For example, an embedded code could contain the 4 ASCII characters "<V4>". The delimiter characters "<" and ">" indicate the start and end of the embedded code respectively. The data identifier "V" could indicate that the accompanying data indicates the level in the violence category of violence in the program content of the received video signal 24. The numeral "4" indicates that the violence level is 4 on a scale of, for example, 0 to 5. Where embedded codes are transmitted in a text channel then, for example, a film rated "Adult" with an advisory for brief violence, mild language and brief nudity could have embedded in it, among others, the codes <C3><V3><L2><S2>.
If embedded codes are transmitted on a text channel in which other textual information is also being transmitted then each embedded code should consist of a sequence of characters that is very unlikely to occur in any other data in the channel being used to transmit the embedded codes.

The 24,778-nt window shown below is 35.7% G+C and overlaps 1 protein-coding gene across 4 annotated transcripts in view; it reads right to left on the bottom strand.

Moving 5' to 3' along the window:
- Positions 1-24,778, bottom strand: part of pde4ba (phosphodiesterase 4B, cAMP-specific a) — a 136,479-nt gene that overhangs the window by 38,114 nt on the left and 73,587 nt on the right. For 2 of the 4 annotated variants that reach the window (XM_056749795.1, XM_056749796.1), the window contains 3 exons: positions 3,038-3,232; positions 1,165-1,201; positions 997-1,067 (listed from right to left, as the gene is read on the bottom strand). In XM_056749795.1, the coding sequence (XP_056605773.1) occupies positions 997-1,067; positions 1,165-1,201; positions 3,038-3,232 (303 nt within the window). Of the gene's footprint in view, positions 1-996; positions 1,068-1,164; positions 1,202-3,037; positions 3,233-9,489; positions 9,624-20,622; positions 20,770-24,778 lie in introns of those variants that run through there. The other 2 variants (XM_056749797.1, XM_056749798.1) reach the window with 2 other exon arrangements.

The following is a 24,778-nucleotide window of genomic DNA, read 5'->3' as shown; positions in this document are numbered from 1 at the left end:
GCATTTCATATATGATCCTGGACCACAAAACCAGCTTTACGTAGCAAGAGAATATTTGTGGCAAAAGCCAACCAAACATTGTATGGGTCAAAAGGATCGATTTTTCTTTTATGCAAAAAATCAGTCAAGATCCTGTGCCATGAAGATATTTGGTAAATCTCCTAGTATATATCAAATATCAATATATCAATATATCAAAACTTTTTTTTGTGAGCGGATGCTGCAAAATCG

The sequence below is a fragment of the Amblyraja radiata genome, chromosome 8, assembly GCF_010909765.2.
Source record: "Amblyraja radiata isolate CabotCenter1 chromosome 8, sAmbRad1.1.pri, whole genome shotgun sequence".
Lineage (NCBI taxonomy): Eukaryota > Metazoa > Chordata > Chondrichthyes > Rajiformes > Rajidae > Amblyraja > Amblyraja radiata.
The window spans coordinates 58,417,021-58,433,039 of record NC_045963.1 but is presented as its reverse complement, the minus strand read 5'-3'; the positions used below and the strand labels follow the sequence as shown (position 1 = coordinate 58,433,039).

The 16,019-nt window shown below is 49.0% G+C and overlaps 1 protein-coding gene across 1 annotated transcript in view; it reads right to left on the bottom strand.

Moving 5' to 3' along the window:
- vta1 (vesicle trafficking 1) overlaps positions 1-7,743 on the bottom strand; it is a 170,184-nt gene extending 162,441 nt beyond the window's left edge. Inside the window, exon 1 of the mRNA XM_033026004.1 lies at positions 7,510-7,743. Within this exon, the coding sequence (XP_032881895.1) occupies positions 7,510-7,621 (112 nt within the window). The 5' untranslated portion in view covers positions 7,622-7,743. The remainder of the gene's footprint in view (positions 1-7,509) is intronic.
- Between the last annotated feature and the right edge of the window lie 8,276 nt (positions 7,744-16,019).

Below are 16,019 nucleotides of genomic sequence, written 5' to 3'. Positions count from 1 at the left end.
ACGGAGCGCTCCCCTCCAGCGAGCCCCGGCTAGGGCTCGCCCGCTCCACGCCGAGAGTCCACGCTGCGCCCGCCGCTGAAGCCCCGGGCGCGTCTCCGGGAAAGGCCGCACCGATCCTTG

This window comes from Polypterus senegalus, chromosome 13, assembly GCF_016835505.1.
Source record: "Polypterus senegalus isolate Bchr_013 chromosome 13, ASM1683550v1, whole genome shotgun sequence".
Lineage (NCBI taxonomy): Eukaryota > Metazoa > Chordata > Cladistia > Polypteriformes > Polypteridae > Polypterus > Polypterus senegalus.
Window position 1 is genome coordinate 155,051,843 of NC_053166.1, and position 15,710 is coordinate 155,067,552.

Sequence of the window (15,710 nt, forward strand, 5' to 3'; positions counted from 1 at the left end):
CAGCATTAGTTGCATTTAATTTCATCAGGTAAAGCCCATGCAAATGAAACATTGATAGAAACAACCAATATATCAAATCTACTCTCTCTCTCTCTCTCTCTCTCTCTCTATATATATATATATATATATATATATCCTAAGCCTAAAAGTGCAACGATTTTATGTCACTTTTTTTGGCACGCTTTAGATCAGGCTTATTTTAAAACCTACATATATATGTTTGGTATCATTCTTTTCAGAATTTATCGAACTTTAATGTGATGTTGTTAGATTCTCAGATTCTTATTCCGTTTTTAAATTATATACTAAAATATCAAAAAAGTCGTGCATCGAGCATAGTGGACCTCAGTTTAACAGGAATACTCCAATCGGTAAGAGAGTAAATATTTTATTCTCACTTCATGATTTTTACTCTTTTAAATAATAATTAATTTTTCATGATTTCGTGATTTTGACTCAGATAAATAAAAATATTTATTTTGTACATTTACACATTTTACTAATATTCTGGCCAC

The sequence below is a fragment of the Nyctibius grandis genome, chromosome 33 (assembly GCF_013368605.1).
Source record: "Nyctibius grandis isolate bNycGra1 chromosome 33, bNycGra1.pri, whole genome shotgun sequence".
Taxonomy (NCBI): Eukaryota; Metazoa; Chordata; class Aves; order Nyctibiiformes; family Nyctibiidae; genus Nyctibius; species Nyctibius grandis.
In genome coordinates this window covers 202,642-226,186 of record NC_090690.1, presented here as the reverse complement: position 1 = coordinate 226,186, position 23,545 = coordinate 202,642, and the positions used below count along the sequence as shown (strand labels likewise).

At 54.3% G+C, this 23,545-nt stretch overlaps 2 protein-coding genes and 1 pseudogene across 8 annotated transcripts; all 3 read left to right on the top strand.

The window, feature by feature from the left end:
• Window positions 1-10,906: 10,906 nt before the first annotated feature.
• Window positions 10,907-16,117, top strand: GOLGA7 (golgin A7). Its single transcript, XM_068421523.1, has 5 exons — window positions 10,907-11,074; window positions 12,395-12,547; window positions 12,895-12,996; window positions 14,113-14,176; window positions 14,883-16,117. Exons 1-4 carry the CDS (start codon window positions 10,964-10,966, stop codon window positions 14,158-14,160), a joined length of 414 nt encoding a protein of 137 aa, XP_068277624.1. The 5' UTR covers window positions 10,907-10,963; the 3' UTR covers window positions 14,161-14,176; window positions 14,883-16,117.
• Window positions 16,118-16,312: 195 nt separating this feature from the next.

Each different type of embedded code can be transmitted by broadcaster 26 at a different rate. XDS data transmitted according to EIA-608 has a maximum throughput of about 60 characters per second. Consequently, where data packets are transmitted as XDS data on line 21 of video signal 24 the relevant program information should occupy no more than about 100 7-bit characters to ensure that all of the desired information can be broadcast in embedded codes which are repeated every 2-4 seconds. If the embedded codes are repeated only slowly then apparatus 20 would not be able to react quickly to changes in program content.